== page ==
• Patients who begin to steadily improve can be switched to oral antibiotics.

    • Continue to monitor patients in the hospital for at least 1 day after switching to oral antimicrobial therapy because relapse is possible.

  • Patients with Pontiac fever do not require hospitalization.

Inpatient & Outpatient Medications

See the list below:

  • See Medication.

Deterrence/Prevention

See the list below:

  • Patients with Legionnaires disease do not require contact or respiratory isolation (person-to-person transmission has never been demonstrated). Standard precautions are recommended.[1]

  • For water births, the colonization of tap water with Legionella can be reduced by installation of a filter system into the supply hose of the birthing tub.

  • Strategies the Centers for Disease Control and Prevention (CDC) recommend to prevent healthcare-associated (HCA) Legionnaires disease include the following:

    • Maintain a high index of suspicion for the diagnosis of HCA Legionnaires disease, and perform appropriate laboratory tests for Legionnaires disease.

    • Facilities with transplantation programs should consider routine Legionella cultures of water samples from the potable water systems as part of the facilities comprehensive program to prevent and control HCA Legionnaires disease.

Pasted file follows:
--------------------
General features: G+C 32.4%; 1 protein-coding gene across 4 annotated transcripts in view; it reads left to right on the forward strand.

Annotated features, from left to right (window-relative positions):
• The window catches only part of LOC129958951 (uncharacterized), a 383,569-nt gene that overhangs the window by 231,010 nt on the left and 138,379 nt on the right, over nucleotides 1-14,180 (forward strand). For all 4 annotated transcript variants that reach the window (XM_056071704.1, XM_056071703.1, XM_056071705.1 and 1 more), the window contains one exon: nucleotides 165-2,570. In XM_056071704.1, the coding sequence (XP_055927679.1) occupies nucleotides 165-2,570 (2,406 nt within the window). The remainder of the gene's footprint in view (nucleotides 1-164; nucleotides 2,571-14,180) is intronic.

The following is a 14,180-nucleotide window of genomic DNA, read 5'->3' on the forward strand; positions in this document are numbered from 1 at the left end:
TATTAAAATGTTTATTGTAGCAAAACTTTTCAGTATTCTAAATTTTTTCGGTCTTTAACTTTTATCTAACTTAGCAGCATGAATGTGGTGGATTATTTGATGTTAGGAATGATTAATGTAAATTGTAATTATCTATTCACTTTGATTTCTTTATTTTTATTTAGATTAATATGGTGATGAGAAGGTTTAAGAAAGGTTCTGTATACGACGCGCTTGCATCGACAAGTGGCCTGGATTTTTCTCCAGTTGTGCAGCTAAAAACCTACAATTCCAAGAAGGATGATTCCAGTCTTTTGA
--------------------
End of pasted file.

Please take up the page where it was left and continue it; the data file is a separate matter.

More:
• Maintain potable water at the outlet at temperatures not suitable for the growth of Legionella species.

    • Cooling towers should receive routine maintenance, and only sterile water should be used to fill and rinse respiratory therapy devices.

    • Initiate an investigation for the source of Legionella organisms when one case of Legionnaires disease is identified in an inpatient transplant recipient or when 2 cases occurring within 6 months of each other are identified in transplant recipients who visited an outpatient unit during the 2-10 months before the onset of illness.